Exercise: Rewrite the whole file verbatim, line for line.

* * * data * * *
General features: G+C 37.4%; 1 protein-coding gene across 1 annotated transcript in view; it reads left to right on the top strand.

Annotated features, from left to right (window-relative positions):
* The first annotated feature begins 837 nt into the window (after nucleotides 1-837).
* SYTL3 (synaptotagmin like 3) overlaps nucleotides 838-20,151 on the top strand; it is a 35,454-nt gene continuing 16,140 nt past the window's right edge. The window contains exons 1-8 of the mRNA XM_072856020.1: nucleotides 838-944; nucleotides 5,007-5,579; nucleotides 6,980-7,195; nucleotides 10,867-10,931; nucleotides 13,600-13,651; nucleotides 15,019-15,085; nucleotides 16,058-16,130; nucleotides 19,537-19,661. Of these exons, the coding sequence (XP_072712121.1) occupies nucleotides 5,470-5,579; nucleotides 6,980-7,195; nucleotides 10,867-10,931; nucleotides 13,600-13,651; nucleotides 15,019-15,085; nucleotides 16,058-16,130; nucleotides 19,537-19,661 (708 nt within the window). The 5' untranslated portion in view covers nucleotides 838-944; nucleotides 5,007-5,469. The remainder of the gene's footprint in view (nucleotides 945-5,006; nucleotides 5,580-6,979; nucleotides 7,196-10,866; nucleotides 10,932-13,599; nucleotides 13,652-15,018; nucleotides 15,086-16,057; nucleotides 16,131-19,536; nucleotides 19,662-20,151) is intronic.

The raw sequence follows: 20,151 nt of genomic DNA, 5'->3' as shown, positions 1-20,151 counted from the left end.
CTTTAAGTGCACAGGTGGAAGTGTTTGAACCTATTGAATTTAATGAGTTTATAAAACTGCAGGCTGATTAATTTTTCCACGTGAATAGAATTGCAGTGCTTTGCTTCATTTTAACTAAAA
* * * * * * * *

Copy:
General features: G+C 37.4%; 1 protein-coding gene across 1 annotated transcript in view; it reads left to right on the top strand.

Annotated features, from left to right (window-relative positions):
* The first annotated feature begins 837 nt into the window (after nucleotides 1-837).
* SYTL3 (synaptotagmin like 3) overlaps nucleotides 838-20,151 on the top strand; it is a 35,454-nt gene continuing 16,140 nt past the window's right edge. The window contains exons 1-8 of the mRNA XM_072856020.1: nucleotides 838-944; nucleotides 5,007-5,579; nucleotides 6,980-7,195; nucleotides 10,867-10,931; nucleotides 13,600-13,651; nucleotides 15,019-15,085; nucleotides 16,058-16,130; nucleotides 19,537-19,661. Of these exons, the coding sequence (XP_072712121.1) occupies nucleotides 5,470-5,579; nucleotides 6,980-7,195; nucleotides 10,867-10,931; nucleotides 13,600-13,651; nucleotides 15,019-15,085; nucleotides 16,058-16,130; nucleotides 19,537-19,661 (708 nt within the window). The 5' untranslated portion in view covers nucleotides 838-944; nucleotides 5,007-5,469. The remainder of the gene's footprint in view (nucleotides 945-5,006; nucleotides 5,580-6,979; nucleotides 7,196-10,866; nucleotides 10,932-13,599; nucleotides 13,652-15,018; nucleotides 15,086-16,057; nucleotides 16,131-19,536; nucleotides 19,662-20,151) is intronic.

The raw sequence follows: 20,151 nt of genomic DNA, 5'->3' as shown, positions 1-20,151 counted from the left end.
CTTTAAGTGCACAGGTGGAAGTGTTTGAACCTATTGAATTTAATGAGTTTATAAAACTGCAGGCTGATTAATTTTTCCACGTGAATAGAATTGCAGTGCTTTGCTTCATTTTAACTAAAA